The Gillette City Council got its first look at the design of a proposed ADA playground and splash pad at the Energy Capital Sports Complex on Tuesday night, and after listening to the staff presentation, it is in favor of getting the project done all at once.
The playground would have a section for young kids and a section for older kids. The splash pad would be a feature of the playground, rather than a standalone park.
Building it all at once would cost the city $3.3 million, based on engineer’s estimates. The council also was presented with a phased approach, which is estimated to cost $2.1 million.
That would remove a lot of the landscaping features, including the trees, some playground equipment and tables with umbrellas. Those would be added on at a later date.
The splash pad remained the same in both plans.
Mayor Louise Carter-King said she was concerned by the lack of trees in the phased approach. If the city chose to go that route, she said, the chances that people would use it are slim. Shady areas are important, especially in the summer.
“I just don’t know if people would go out there,” she said.
The council members agreed.
“If we’re going to spend money to build this, I want to make sure it’s something people use and enjoy,” said Councilman Nathan McLeland. “Without the trees, I don’t know how much people will use it, especially if it’s hot.”
“If we build it, we should do it right,” Councilman Bruce Brown said.
The city has $500,000 in Optional 1% Sales Tax budgeted for the project, as well as $322,000 in subdivision developer fees. The remaining amount would have to be made up in unbudgeted 1% money from project savings or unallocated funds.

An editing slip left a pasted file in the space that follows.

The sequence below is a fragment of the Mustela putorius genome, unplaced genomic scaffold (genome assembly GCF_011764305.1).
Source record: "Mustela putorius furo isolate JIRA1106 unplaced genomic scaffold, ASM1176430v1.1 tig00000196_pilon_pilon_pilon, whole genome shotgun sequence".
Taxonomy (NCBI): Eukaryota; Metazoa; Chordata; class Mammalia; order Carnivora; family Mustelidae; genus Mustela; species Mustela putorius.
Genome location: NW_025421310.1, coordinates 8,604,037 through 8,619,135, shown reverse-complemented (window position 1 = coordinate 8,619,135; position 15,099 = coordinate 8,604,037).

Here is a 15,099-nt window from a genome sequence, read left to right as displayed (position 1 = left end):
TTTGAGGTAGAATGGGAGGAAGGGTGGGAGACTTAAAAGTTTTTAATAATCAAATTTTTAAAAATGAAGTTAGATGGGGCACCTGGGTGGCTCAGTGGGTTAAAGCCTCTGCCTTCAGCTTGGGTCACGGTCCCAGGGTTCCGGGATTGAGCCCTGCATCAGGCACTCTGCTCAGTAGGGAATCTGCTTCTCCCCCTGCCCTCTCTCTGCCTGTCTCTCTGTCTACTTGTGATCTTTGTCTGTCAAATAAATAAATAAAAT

The council also discussed another major project Tuesday: the second half of the remodel of the City West building. The first half was done in 2015 and 2016, but the project was then put on hold when the economy collapsed.
Development Services Director Ry Muzzarelli said he was “very happy with how the bids came in.”
The city received three bids, all from Gillette contractors. Hladky Construction, S&S Construction and Van Ewing submitted bids, and they were separated by just $60,000. The lowest bidder, Van Ewing, submitted a bid of $2,233,200, but Hladky Construction was right behind with a bid of $2,236,123.
The engineer’s estimate was $2.6 million. Including general and overhead costs, the project is estimated to cost $3.35 million, but with how the bids came in, it could be closer to $3 million.
The City Council is scheduled to vote to award a bid at its meeting next week.
Administrators have not yet made a recommendation.
Councilman Shawn Neary said he appreciates the fact that the city is getting bids from local contractors on the project and the expansion of the Energy Capital Sports Complex. There have been projects in the last year and half that hadn’t been getting local bids.
“I think it’s great we’re able to keep our local contractors busy. I think that’s fantastic. I’m happy to see that on all three projects.”
“I think it’s really nice we’re able to start moving forward again and putting out projects and putting money out on the street for our contractors and people who work for them,” Carter-King said. “This is a very positive thing for the city to be able to do this again, because we haven’t done it since 2015 at least.”